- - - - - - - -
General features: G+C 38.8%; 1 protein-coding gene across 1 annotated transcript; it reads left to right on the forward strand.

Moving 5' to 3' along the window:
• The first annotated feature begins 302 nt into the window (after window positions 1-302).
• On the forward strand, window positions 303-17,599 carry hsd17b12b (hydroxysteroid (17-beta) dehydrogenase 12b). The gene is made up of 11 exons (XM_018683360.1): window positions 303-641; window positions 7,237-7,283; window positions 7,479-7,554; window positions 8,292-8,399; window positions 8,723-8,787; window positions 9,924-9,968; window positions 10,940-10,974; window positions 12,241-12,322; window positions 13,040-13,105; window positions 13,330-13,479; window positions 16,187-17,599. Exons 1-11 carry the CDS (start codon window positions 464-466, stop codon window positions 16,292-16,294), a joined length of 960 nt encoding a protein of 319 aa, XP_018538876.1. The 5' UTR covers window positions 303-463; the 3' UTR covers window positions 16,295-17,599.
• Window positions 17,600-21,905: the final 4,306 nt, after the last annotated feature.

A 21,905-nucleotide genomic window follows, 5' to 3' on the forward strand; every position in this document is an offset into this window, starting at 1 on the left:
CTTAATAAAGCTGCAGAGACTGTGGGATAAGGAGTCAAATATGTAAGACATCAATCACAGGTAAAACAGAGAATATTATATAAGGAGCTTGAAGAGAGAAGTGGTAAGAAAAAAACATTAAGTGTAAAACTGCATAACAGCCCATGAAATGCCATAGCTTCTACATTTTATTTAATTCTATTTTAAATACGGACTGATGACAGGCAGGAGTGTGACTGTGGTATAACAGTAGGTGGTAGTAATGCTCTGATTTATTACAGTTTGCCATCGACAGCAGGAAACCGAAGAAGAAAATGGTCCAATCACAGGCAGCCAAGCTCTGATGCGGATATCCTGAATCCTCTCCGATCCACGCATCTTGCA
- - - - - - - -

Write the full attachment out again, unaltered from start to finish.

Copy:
General features: G+C 38.8%; 1 protein-coding gene across 1 annotated transcript; it reads left to right on the forward strand.

Moving 5' to 3' along the window:
• The first annotated feature begins 302 nt into the window (after window positions 1-302).
• On the forward strand, window positions 303-17,599 carry hsd17b12b (hydroxysteroid (17-beta) dehydrogenase 12b). The gene is made up of 11 exons (XM_018683360.1): window positions 303-641; window positions 7,237-7,283; window positions 7,479-7,554; window positions 8,292-8,399; window positions 8,723-8,787; window positions 9,924-9,968; window positions 10,940-10,974; window positions 12,241-12,322; window positions 13,040-13,105; window positions 13,330-13,479; window positions 16,187-17,599. Exons 1-11 carry the CDS (start codon window positions 464-466, stop codon window positions 16,292-16,294), a joined length of 960 nt encoding a protein of 319 aa, XP_018538876.1. The 5' UTR covers window positions 303-463; the 3' UTR covers window positions 16,295-17,599.
• Window positions 17,600-21,905: the final 4,306 nt, after the last annotated feature.

A 21,905-nucleotide genomic window follows, 5' to 3' on the forward strand; every position in this document is an offset into this window, starting at 1 on the left:
CTTAATAAAGCTGCAGAGACTGTGGGATAAGGAGTCAAATATGTAAGACATCAATCACAGGTAAAACAGAGAATATTATATAAGGAGCTTGAAGAGAGAAGTGGTAAGAAAAAAACATTAAGTGTAAAACTGCATAACAGCCCATGAAATGCCATAGCTTCTACATTTTATTTAATTCTATTTTAAATACGGACTGATGACAGGCAGGAGTGTGACTGTGGTATAACAGTAGGTGGTAGTAATGCTCTGATTTATTACAGTTTGCCATCGACAGCAGGAAACCGAAGAAGAAAATGGTCCAATCACAGGCAGCCAAGCTCTGATGCGGATATCCTGAATCCTCTCCGATCCACGCATCTTGCA